Roy Everett Hill was a teenager when he moved to Cliffside with his parents, George Barney and Maggie Forbes Hill, and his siblings Bill, Annie, and Ada. He went to work at Cliffside Mills, left to join the Navy at age 18, and then returned to the mill four years later.
He met and married Nell Atkinson and they moved onto South Main Street. A year later, they adopted their son, Sam, who grew up in Cliffside, graduated from Cliffside School, went to college at Gardner Webb in Boiling Springs, and served in the Navy. When he married in 1947 and moved to Spindale, Roy and Nell continued to live on South Main and to work in the mill. They brought Nell’s father, Ed Atkinson, to live with them. When his health began to fail, Nell’s sister, Nora, came to help care for him.
They moved from Cliffside to a remodeled farmhouse on Old Highway 221A, and then into another house Roy built on the property. Both continued to work in Cliffside Mills, Roy still in the machine shop, and Nell still hemming towels.
Roy suffered a minor heart attack in 1961, and fell in the mill and injured his back the following year. His back injury did not respond to early treatment, and he was hospitalized for further treatment. While in the hospital, he suffered a heart attack, and a week later, on March 13, 1963, he suffered a massive one, which was fatal. He was buried in Cliffside Cemetery.
The Early Years
When the Hill family first moved to Cliffside, they lived in a house on Pine Street. This first house was near the river, just above the Ice Plant, behind where the memorial building was later built. Roy’s son, Sam, said the ice plant was operated at one time by the father of Delmas Bridges.The Hill family then moved from Pine Street to South Main Street, near the back entrance of the mill.
Roy went to work at Cliffside Mills as a learner. Out of the wages he received each week, he paid “room and board” to his mother.
Gaining Another Family
Roy met Nell Atkinson, who was from the Cherokee Creek Community across the state line in South Carolina, but was boarding with a family in Cliffside while she worked in the mill. He was immediately smitten with this petite young lady, who was more than a foot shorter than he was. They started dating, and were married in 1931. Nell admitted that he spoiled her throughout the years of their marriage. They adopted their son, Sam, in 1932. With grandparents and aunts living just across the street, Sam got lots of attention and was a well looked after and well loved little boy.
The House on South Main
The first house into which the couple moved was on the portion of South Main Street that ran behind the filter plant. They then moved down two houses to the first house on the right after the two forks of South Main Street rejoined. They would live in this house for almost 20 years.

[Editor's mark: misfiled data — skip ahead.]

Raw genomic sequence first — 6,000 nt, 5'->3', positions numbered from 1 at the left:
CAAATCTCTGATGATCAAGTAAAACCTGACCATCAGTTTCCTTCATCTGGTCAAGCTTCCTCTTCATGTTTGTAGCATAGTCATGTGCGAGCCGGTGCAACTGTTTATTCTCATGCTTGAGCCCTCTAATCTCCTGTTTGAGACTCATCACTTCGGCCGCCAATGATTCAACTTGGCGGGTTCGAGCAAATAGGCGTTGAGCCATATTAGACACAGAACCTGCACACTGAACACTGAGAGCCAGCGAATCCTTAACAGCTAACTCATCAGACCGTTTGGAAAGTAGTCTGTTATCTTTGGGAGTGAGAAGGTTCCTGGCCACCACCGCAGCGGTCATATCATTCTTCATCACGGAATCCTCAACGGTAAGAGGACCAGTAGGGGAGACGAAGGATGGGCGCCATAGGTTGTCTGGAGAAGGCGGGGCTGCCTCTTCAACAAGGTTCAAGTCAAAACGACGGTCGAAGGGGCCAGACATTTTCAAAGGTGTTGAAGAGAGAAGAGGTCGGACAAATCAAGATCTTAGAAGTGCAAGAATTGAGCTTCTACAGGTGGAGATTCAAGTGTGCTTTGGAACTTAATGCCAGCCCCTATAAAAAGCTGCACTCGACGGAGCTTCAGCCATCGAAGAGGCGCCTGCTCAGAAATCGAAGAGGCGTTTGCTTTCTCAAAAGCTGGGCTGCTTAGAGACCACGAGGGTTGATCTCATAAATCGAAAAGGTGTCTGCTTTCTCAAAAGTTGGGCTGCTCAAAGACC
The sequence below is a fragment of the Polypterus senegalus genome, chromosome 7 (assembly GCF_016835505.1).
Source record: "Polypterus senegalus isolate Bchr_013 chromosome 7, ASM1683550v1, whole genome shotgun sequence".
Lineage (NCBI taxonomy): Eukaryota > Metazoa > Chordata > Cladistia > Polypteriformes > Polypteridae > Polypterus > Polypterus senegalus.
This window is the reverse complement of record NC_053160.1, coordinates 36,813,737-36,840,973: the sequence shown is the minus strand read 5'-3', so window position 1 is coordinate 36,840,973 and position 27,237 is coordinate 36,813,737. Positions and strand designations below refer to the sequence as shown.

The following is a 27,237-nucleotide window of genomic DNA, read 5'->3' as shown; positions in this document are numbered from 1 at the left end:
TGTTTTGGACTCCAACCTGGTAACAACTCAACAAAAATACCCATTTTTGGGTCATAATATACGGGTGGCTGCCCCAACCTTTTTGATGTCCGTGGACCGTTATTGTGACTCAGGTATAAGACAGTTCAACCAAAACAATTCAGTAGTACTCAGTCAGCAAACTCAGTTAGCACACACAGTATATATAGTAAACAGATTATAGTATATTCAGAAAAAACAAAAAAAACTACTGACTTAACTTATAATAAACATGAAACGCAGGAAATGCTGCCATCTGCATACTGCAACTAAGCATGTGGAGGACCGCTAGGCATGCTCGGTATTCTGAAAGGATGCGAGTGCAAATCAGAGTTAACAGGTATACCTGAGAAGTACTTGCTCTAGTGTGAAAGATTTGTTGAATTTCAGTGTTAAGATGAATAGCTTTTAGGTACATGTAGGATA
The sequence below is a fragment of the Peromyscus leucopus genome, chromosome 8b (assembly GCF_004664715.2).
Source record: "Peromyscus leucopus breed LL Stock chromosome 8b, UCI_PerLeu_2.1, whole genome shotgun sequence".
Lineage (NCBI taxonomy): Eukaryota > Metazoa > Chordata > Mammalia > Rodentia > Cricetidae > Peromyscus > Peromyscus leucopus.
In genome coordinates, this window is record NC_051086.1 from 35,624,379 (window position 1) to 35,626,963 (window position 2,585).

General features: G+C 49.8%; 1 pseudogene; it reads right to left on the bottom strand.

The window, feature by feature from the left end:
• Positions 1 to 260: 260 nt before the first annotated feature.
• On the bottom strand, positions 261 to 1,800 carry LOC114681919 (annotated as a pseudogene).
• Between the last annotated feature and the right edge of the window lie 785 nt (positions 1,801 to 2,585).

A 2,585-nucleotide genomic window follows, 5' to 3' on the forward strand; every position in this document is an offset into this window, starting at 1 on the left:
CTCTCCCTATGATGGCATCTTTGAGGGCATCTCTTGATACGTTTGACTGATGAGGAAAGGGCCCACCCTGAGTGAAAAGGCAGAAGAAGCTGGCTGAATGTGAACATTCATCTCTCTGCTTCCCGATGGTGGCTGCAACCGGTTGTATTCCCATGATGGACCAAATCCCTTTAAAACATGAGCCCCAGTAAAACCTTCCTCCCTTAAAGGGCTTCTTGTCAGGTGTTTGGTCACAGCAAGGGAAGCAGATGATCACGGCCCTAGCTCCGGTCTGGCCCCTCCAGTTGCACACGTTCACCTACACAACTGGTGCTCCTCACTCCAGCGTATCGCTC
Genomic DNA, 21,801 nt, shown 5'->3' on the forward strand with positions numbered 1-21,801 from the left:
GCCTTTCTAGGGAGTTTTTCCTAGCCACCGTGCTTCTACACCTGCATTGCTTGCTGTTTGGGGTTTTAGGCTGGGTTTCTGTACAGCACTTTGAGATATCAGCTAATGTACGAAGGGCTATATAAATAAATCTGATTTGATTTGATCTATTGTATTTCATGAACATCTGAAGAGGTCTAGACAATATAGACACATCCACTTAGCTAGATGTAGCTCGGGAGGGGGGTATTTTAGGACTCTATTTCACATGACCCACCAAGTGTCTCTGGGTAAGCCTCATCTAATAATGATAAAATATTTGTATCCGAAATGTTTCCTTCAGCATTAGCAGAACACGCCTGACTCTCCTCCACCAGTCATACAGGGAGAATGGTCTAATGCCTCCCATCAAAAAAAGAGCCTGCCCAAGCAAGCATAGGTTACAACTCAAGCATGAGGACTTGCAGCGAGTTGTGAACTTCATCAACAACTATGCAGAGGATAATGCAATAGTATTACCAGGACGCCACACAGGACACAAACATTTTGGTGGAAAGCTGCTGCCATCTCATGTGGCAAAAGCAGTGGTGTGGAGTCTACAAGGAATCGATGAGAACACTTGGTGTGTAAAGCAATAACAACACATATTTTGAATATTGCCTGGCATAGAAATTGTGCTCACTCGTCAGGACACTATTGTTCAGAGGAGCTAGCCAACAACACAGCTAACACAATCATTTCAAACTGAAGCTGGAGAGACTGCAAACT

It was originally a four-room house with a door opening from the front porch into each of the two front rooms. Each of these rooms had a fireplace with a grate where smoke exited up a single chimney in the center of the house. Behind these two rooms was a long, narrow room that served as the kitchen and dining area. Another tiny enclosed room at the lower end of that served as a sleeping area, but was only large enough to contain the bathroom fixtures that were installed in the 1940s when it eventually become their bathroom. A back door opened from the dining area onto the first of a set of steps leading down into their small back yard. The yard was bounded on the back by a metal pipe guardrail atop vertical pipes set in a cement wall. This wall separated the yard from the steep incline down to the river. A privy, used until the small room was converted into a bathroom, was located behind the kitchen area. In the 1940s Roy had another bedroom added to the house.
Roy was never able to nod off to sleep without everyone noticing. He suffered from what would eventually be given the name Sleep Apnea, and his snores were so loud and resounding that they could be heard by anyone standing outside in the yard, and perhaps, on a good clear day, in the roadway. However, since he worked the night shift and slept during the day, his snoring did not disturb his family’s sleep at night.
Roy’s car was a little different from those owned by most other people, and he was quite proud of it. It was a 1936 Hudson Terraplane that he kept for many years. It was housed in the car shed below his house on South Main Street. When a cousin came home on furlough from the Army in 1945, he borrowed Roy’s Terraplane to drive his bride-to-be to Gaffney, S. C., where they were married. A few years later, his son would also drive the car to be married.